Friday, June 26, 2020

KUNG FU: SEASON 3, EPISODES 22-24 (1975)

PHENOMENALITY: (1) *marvelous,* (2,3) *naturalistic*
FRYEAN MYTHOS: *adventure*
CAMPBELLIAN FUNCTION: *psychological, sociological*

I’m sure that somewhere there exists a record of the order in which KUNG FU’s episodes were filmed, as opposed to the order of their airing (which is how they’re organized on the Warners DVD set). Since I don’t have access to such a record, I can’t fully substantiate my opinion that the last three episodes aired were probably not the last ones filmed. However, the next-to-last episode, “Ambush,” is clearly out of order, since in it Serenity Johnson references Caine’s search for his brother, whom the hero had located in the preceding four-part story. The DVD set includes commentary from David Carradine about the filming of “Full Circle,” the last section of the aforesaid four-parter. Carradine discusses a conversation with a producer as to how he, the actor, would like to end the series. Carradine thought it appropriate to end with Caine walking off into the distance, just as he does in the closing credits, but the producer said that the last scene had to be shot on a soundstage. Carradine does not expressly say that this was the end of the episode he’s discussing, but the description fits the somewhat awkward denouement of “Circle,” in which Caine stands apart from the happy families and bows to them with a closing remark. The last three broadcast episodes, in contrast, have nothing about them that would signify the series’ conclusion.

“The Thief of Chendo” is one of the few all-in-China stories to include both Young Caine listening to his master (though not for very long) and Mature Caine taking on another adventure. Master Po sends the hero to render aid to the Duke Li Yien, but when Caine reaches the noble’s fortress, he’s told Li Yien is dead. However, Po gave Caine an apparently magical ring that glows as long as the Duke is alive, and the ring shows that Li Yien has not yet joined his ancestors. While Caine investigates the situation, he becomes allied to a young master thief, Sing Tao, and the priest even demonstrates his bar-bending abilities when the two are briefly in prison. The upshot is that the Duke’s wicked cousin Chun Yen has imprisoned Li Yien while trying to wrest from him the location of some treasure. In addition, Chun is such a busy bee that he’s also forcing the Duke’s daughter Min Ming to make a political marriage. Some romance between her and the young thief, together with a big fight between Caine and a hefty bodyguard, make this a tolerable episode.

“Ambush,” the last outing for Serenity Johnson, doesn’t come close to his previous episodes. It’s another “find-the-treasure/loot” episode, and in this case the loot is money that an old girlfriend conned Serenity out of years ago. Anti-materialistic Caine is only persuaded to help the itinerant preacher because he wants to use the dough to build a new church, though not much regarding religion of any kind figures into the tale. Jenny (Rhonda Fleming) has her agenda about the money, but a greater danger looms when tough guy Bix Courtney (Timothy Carey) enters the picture. Naturally, Caine doesn’t even work up a sweat trouncing Bix and his fellow owlhoots.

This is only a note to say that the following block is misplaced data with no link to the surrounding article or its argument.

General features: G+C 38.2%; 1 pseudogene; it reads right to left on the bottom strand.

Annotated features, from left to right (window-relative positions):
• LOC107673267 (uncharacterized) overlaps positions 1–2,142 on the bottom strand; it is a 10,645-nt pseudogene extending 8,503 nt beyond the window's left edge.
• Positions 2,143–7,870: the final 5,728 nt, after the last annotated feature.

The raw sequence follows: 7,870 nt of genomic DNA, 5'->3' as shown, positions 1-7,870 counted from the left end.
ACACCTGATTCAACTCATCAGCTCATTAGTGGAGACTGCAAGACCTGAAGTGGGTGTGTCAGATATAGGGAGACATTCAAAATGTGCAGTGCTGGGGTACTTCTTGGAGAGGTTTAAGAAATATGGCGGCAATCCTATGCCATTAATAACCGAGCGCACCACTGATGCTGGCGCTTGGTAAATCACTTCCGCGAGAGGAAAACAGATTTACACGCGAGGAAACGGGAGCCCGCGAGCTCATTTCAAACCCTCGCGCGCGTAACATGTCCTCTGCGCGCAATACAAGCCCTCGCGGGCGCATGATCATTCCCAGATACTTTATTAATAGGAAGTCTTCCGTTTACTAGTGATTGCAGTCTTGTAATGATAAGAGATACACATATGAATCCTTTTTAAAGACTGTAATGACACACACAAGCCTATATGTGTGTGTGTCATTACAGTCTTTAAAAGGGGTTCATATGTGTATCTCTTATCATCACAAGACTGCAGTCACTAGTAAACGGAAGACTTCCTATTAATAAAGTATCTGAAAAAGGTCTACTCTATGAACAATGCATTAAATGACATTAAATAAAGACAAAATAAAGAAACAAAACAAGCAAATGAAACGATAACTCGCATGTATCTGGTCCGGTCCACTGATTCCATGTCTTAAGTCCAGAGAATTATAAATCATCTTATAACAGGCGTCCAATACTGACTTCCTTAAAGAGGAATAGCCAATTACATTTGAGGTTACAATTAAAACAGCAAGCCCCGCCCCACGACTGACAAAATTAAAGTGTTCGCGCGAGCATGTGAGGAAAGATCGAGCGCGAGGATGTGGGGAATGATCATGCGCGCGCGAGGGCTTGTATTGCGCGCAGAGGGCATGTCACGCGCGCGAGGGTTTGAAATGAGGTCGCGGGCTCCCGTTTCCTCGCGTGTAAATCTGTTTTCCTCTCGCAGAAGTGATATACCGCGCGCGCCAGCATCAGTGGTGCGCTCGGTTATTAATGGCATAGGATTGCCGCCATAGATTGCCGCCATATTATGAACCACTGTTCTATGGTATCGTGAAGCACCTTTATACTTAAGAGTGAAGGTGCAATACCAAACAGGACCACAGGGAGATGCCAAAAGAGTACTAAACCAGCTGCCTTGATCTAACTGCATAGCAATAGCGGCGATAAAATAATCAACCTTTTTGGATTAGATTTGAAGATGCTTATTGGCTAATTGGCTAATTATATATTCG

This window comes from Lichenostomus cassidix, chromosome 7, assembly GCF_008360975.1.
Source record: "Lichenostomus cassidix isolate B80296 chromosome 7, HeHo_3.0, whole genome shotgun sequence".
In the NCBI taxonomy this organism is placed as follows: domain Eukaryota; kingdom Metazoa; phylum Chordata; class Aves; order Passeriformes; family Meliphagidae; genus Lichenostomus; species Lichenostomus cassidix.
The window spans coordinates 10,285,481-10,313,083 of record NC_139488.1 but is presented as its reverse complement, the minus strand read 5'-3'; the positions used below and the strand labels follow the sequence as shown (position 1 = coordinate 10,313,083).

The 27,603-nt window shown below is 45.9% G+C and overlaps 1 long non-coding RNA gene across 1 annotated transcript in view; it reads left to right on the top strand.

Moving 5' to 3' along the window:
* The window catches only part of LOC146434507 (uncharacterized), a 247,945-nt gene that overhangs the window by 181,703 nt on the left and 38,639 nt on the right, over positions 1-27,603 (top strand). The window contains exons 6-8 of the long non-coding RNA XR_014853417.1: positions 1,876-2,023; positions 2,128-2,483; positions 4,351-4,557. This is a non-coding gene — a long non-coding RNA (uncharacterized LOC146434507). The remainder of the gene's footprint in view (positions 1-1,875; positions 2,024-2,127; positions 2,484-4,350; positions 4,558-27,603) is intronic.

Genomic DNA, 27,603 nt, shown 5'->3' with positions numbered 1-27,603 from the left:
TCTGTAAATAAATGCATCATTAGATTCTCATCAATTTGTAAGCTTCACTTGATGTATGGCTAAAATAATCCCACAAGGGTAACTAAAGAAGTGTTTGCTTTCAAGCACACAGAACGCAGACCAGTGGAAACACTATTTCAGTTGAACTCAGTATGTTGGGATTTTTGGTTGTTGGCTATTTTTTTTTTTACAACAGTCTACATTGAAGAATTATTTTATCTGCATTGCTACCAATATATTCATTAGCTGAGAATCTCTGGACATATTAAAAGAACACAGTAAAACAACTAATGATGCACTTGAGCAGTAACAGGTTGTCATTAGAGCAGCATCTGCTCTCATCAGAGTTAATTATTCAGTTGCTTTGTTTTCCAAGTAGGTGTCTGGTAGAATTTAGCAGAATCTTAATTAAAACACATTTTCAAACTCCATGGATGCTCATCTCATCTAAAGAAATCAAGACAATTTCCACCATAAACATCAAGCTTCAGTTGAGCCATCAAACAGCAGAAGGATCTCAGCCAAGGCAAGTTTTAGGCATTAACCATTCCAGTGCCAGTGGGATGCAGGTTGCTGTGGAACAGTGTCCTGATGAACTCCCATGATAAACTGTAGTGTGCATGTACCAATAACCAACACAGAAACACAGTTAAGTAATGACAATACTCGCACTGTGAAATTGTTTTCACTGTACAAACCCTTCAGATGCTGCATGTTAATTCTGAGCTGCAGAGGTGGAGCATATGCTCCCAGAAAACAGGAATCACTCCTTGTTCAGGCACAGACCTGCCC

“The Last Raid” in many ways is just as mediocre as “Ambush,” and as the next-to-last story brought back Serenity to scant effect, the last one has Caine pay a visit once more to the Brown family, last seen in the superior second-season episode “The Well.” When Caine visits, Daniel Brown is off fishing with his white friend Jimmy Cooper, but they’re waylaid by the villains, Major Bealson (L.Q. Jones) and his men, all attired in Confederate grey. Are these specters of America’s racism, appearing in response to the innocent union of black and white?

Ah, no, the Rebs don’t even care about Daniel, even though they take both boys captive, and send a note into the nearby town demanding ransom from Jimmy’s father Doctor Cooper. Both of the boys’ fathers are naturally worried as heck, though the female members of the Brown family aren’t let in on the news. Cooper organizes the ransom, while Caine tries to find the raiders. Eventually it’s revealed that Bealson cares less about money than about avenging an old grudge against Cooper, because the two of them were opponents during the Civil War. Bealson is easily the weakest villain in the whole series, and he presents no real threat against the Shaolin superman. The only redeeming facet of the script is the final scene, even though Caine has apparently moved on by then. The Coopers and the Browns, happy to have escaped tragedy, sit down to dinner together, laughing and joking together—and though there’s nothing extraordinary about the writing, the scene at least sums up one of the key themes of the program: the hope that people of all colors can learn to understand one another and find common bonds. This was the aspiration of Classical Liberals back in the seventies, and, though I suppose this ameliorative view would be anathema to modern Progressives, it’s an aspiration that can never be allowed to fade from the ethos of the American people.     


  1. Greetings. In case you are interested, indeed the episodes of the Kung Fu TV series were aired in disorder, especially the third season. An easy to use guide is here:
    Also, the Wikipedia list of episodes, even if it is in airing order, includes the production number to know the right one.
    Interesting analysis you make. I am still trying to decide about the meaning of The Cenotaph. If it had one. Listening to Chuang Tzu in the search for it. Possibly the key is "Is not love a kind of madness?"

  2. I might have been a little hard on Cenotaph. I think I'm right about the actors and writers just kind of taking it easy, and yet, the mystery of the story sticks with me better than many of the episodes with more studied moral observations.